Kansas City's Ingram's magazine recently honored Jeff Smith and others in their December 2011 issue. It was good to read how FF Smith is fairing. His choice was a difficult one, one he should not have had to make, but was forced to make by another person's foolish choices. Because he chose a path that increased risk for himself, lives were saved that day.
Here is the essay from Ingram's on Jeff Smith:
In 22 years with the Kansas City Fire Department, most of them as a driver, Jeff Smith had been behind the wheel of a fire truck too many times to count. Another shortage-of-breath call at a senior-living center last February had all the earmarks of another milk run—right up until a Grand Prix pulled in front of his pumper as it gathered speed on Red Bridge Road.
Smith had a choice to make, and a microsecond to make it: A head-on collision, risking certain death for driver of that car, or swerve and take his chances. He swerved. The rear wheels of his truck scaled the engine compartment of the car, causing him to lose control. The truck careened over an embankment, hit a utility pole and slammed into a tree.
A common misconception is that a loaded pumper truck is as impervious to damage as a tank. Far from it, Smith says. “If you hit something head-on, the front of the truck just breaks apart.”
And in this case, it did. What had been the interior of his cab became a collection of jagged metal and glass shards, all moving at a high speed. Smith doesn’t remember much about the impact, only the frantic cries of other crew members urging him not to try getting up.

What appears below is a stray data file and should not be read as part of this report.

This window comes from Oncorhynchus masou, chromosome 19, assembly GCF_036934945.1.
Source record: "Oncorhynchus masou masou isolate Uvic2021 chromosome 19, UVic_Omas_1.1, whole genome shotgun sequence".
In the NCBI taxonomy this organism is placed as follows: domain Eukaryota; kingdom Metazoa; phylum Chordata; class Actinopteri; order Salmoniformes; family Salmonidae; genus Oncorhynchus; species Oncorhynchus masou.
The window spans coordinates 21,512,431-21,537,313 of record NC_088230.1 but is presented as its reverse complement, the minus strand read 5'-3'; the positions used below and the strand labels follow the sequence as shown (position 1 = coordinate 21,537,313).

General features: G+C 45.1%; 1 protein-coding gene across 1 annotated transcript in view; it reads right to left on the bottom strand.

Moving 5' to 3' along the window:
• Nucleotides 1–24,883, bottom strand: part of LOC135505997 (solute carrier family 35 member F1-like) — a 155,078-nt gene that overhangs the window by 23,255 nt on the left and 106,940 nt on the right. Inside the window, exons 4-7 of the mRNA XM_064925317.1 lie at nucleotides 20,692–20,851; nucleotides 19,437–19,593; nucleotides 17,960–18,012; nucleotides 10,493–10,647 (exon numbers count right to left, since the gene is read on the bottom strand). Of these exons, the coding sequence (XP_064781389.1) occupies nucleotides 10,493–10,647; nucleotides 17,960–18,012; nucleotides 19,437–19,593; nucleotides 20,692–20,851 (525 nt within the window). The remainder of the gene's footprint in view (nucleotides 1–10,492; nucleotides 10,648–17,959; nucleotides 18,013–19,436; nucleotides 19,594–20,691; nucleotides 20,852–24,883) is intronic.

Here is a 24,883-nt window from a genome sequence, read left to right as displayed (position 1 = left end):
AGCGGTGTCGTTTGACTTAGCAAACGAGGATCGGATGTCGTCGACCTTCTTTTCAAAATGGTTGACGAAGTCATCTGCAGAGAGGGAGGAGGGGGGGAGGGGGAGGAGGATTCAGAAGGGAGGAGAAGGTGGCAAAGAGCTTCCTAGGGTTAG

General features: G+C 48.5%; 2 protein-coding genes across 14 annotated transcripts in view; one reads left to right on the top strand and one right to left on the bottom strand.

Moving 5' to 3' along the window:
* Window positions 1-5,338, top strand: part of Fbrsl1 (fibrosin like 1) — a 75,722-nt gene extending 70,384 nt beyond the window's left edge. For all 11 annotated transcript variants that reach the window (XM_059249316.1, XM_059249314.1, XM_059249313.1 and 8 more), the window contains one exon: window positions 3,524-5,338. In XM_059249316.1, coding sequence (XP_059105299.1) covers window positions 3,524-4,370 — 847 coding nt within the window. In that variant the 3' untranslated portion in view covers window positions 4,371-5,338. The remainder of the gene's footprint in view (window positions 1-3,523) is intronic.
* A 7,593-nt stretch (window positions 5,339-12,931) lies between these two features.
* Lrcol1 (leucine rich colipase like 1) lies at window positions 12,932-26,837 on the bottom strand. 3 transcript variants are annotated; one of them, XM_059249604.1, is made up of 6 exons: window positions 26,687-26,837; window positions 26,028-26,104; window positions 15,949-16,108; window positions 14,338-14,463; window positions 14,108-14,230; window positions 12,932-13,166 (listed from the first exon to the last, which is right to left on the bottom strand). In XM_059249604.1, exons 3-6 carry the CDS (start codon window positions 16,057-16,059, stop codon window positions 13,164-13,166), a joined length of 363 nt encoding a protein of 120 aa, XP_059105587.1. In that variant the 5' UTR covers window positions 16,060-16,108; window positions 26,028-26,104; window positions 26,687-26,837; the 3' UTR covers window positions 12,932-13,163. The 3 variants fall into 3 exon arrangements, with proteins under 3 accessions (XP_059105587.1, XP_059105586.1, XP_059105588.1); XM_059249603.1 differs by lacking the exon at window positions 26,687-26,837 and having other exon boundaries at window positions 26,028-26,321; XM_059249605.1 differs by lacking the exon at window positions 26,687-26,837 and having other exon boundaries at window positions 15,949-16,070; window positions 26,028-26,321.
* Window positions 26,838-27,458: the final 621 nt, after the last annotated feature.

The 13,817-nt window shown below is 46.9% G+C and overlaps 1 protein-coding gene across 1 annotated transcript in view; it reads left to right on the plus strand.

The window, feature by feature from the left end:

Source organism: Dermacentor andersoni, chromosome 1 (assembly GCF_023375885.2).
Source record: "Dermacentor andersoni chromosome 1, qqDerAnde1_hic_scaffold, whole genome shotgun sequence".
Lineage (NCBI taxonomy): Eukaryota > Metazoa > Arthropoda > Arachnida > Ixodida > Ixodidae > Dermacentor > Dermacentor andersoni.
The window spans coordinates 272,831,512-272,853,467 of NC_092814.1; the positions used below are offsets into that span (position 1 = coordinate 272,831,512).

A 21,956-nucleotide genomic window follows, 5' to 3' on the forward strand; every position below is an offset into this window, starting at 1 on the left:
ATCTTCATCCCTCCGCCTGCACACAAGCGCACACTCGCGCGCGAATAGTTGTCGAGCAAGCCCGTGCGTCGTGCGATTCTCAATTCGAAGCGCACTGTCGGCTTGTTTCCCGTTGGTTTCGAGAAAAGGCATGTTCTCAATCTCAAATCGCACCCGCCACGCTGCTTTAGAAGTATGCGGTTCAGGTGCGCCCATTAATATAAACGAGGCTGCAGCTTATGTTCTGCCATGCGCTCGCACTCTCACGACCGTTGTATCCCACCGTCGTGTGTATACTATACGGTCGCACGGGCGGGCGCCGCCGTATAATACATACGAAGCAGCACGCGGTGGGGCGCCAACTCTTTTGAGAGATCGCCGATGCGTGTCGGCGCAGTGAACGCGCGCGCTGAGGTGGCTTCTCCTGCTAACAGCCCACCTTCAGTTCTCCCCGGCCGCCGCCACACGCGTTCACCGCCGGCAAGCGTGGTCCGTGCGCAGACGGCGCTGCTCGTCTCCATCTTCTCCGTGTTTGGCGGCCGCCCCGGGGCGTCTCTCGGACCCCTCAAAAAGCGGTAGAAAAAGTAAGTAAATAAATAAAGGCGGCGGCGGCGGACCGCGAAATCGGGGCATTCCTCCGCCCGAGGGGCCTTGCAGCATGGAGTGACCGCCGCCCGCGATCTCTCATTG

Not until after the doctors had informed him that they couldn’t save his left leg did he learn that someone else was in that car, a 3-year-old girl. Two lives saved. One leg lost at mid-calf. Smith runs the math on that, and says it adds up.
“For a long time, I questioned whether I had enough time, and always asked myself if there was a chance to do something different,” he says. “But if I had gone even a foot to the left, there were four or five cars there, and the captain said that almost certainly there would have been a fatality. He said what happened was the best possible outcome, and I think that’s right.”
But at a price. Smith has spent nearly a year in recovery, and endures 90-minute sessions of physical therapy twice a week. He isn’t back to work yet, and isn’t entirely sure what future roles he might have at the department. Biking is probably out, softball almost assuredly, he says.
Even now, after the acclaim as a hero for his sacrifice, Smith isn’t claiming that mantle for his own.
“I don’t feel like a hero,” he says. “I did my job like I was supposed to. I can wish I had my leg back, but two people are alive because of what I did. Everyone survived, and that’s the best thing in the world.”
Links: Ingram's Magazine on line.
Accounts of the accident, linked and summarized by fire service bloggers:
Images above: Ingram's cover featuring Jeff Smith and five other heroes, Jeff Smith in Ingram's photo. Observer photo of the area of impact--note the new utility pole and damaged tree--taken a couple days after the crash. The damage is still visible today, 10 months later.
We give the fire department--and the politics that surround its administration--a lot of crap around here. We still think the whole EMS thing is a disaster. That being said, however, this is a pretty neat group of people overall and many of them are exceptional.